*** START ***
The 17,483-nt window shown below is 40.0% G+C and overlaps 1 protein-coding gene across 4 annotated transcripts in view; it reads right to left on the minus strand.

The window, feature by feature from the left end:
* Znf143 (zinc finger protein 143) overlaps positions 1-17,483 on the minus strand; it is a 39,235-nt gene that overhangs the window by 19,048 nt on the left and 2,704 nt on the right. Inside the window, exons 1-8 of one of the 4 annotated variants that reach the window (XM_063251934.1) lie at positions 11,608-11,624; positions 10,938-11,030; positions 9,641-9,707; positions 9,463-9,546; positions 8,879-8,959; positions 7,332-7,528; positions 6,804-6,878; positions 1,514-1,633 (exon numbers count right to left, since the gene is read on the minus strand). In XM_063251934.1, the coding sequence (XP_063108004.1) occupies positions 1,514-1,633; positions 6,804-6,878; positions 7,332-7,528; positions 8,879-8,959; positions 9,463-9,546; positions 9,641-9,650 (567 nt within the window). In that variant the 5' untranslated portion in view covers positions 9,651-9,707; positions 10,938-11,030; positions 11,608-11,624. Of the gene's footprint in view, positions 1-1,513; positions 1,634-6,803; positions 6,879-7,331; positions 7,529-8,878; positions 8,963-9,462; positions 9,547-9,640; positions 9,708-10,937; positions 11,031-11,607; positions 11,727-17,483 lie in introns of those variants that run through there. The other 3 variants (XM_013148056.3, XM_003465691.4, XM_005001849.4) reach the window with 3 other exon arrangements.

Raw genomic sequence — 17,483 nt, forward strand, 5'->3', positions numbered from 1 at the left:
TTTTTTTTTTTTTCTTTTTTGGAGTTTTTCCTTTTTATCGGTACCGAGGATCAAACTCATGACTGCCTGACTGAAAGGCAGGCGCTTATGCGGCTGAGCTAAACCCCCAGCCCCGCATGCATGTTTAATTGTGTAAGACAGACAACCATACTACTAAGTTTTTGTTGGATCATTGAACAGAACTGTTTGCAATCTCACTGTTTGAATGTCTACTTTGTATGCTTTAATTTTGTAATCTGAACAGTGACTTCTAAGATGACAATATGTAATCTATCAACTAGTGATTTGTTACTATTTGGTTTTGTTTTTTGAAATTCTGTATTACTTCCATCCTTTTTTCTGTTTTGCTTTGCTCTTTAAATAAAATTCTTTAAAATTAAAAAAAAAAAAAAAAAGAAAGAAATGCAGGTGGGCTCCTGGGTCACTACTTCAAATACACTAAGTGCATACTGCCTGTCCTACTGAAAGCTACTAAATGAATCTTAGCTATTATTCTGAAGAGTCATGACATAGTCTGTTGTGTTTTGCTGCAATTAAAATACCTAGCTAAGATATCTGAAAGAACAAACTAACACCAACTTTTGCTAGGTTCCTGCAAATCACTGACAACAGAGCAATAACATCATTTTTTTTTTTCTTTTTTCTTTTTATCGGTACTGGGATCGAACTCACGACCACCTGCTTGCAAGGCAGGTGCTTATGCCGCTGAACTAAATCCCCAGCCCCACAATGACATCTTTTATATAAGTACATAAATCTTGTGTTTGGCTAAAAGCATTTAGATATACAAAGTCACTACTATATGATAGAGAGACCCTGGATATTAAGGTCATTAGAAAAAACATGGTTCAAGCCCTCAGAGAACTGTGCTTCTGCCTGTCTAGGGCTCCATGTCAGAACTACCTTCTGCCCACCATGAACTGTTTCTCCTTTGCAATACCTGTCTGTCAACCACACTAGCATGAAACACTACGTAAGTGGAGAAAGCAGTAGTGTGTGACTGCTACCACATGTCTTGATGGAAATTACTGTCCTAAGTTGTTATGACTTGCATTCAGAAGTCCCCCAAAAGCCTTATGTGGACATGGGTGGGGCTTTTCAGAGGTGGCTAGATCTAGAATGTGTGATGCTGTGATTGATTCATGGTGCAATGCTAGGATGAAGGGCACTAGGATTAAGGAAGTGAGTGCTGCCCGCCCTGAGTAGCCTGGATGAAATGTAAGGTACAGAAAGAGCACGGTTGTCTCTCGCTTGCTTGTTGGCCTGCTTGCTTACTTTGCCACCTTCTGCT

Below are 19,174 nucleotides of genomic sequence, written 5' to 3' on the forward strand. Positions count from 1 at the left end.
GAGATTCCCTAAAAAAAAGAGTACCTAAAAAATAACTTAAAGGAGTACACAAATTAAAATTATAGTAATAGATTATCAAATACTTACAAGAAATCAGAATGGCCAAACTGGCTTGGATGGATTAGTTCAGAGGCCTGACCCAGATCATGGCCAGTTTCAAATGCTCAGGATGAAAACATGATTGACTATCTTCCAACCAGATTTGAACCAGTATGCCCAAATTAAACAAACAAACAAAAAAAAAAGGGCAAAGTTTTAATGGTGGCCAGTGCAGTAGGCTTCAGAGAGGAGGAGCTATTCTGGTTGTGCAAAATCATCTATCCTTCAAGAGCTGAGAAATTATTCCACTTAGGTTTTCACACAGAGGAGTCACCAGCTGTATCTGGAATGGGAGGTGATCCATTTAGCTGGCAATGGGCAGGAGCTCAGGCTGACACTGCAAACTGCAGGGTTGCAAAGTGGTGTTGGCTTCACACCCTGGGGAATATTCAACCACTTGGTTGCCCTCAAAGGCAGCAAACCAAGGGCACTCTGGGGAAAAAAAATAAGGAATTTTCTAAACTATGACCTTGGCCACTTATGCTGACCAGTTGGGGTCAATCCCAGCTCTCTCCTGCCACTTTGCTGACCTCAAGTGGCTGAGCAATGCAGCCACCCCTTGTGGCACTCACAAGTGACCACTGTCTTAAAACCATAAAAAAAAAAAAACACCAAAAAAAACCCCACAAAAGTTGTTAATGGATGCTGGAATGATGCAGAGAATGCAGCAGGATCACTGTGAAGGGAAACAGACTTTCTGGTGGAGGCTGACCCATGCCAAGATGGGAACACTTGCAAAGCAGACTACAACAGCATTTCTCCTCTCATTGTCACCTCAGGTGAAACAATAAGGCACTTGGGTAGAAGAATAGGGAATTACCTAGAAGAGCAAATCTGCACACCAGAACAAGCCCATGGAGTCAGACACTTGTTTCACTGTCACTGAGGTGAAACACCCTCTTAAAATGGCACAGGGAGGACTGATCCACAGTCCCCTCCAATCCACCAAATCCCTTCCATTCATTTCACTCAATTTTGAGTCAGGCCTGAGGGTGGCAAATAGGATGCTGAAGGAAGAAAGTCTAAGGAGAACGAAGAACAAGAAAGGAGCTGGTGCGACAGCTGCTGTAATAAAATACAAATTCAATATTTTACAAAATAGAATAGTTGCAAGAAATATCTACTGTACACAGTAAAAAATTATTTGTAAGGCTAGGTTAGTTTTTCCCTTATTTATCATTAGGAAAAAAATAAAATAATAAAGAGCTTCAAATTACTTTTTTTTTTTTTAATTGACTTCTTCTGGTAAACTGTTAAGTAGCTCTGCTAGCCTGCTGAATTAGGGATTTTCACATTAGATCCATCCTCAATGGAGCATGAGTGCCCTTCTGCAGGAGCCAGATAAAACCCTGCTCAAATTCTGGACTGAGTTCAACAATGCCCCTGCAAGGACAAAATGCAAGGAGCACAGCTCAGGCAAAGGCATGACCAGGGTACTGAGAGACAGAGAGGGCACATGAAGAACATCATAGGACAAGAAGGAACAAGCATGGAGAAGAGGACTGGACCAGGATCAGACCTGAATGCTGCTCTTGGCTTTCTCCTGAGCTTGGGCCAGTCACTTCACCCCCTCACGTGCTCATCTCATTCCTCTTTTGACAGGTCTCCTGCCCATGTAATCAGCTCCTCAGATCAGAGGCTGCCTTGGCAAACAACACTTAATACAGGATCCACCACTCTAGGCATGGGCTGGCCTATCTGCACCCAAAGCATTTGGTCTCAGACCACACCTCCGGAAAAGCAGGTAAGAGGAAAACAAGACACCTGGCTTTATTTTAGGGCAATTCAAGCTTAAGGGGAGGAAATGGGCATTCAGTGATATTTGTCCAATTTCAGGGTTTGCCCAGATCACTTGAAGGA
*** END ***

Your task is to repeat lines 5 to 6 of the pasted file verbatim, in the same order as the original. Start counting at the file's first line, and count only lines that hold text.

TTTTTTTTTTTTTCTTTTTTGGAGTTTTTCCTTTTTATCGGTACCGAGGATCAAACTCATGACTGCCTGACTGAAAGGCAGGCGCTTATGCGGCTGAGCTAAACCCCCAGCCCCGCATGCATGTTTAATTGTGTAAGACAGACAACCATACTACTAAGTTTTTGTTGGATCATTGAACAGAACTGTTTGCAATCTCACTGTTTGAATGTCTACTTTGTATGCTTTAATTTTGTAATCTGAACAGTGACTTCTAAGATGACAATATGTAATCTATCAACTAGTGATTTGTTACTATTTGGTTTTGTTTTTTGAAATTCTGTATTACTTCCATCCTTTTTTCTGTTTTGCTTTGCTCTTTAAATAAAATTCTTTAAAATTAAAAAAAAAAAAAAAAAGAAAGAAATGCAGGTGGGCTCCTGGGTCACTACTTCAAATACACTAAGTGCATACTGCCTGTCCTACTGAAAGCTACTAAATGAATCTTAGCTATTATTCTGAAGAGTCATGACATAGTCTGTTGTGTTTTGCTGCAATTAAAATACCTAGCTAAGATATCTGAAAGAACAAACTAACACCAACTTTTGCTAGGTTCCTGCAAATCACTGACAACAGAGCAATAACATCATTTTTTTTTTTCTTTTTTCTTTTTATCGGTACTGGGATCGAACTCACGACCACCTGCTTGCAAGGCAGGTGCTTATGCCGCTGAACTAAATCCCCAGCCCCACAATGACATCTTTTATATAAGTACATAAATCTTGTGTTTGGCTAAAAGCATTTAGATATACAAAGTCACTACTATATGATAGAGAGACCCTGGATATTAAGGTCATTAGAAAAAACATGGTTCAAGCCCTCAGAGAACTGTGCTTCTGCCTGTCTAGGGCTCCATGTCAGAACTACCTTCTGCCCACCATGAACTGTTTCTCCTTTGCAATACCTGTCTGTCAACCACACTAGCATGAAACACTACGTAAGTGGAGAAAGCAGTAGTGTGTGACTGCTACCACATGTCTTGATGGAAATTACTGTCCTAAGTTGTTATGACTTGCATTCAGAAGTCCCCCAAAAGCCTTATGTGGACATGGGTGGGGCTTTTCAGAGGTGGCTAGATCTAGAATGTGTGATGCTGTGATTGATTCATGGTGCAATGCTAGGATGAAGGGCACTAGGATTAAGGAAGTGAGTGCTGCCCGCCCTGAGTAGCCTGGATGAAATGTAAGGTACAGAAAGAGCACGGTTGTCTCTCGCTTGCTTGTTGGCCTGCTTGCTTACTTTGCCACCTTCTGCT

Below are 19,174 nucleotides of genomic sequence, written 5' to 3' on the forward strand. Positions count from 1 at the left end.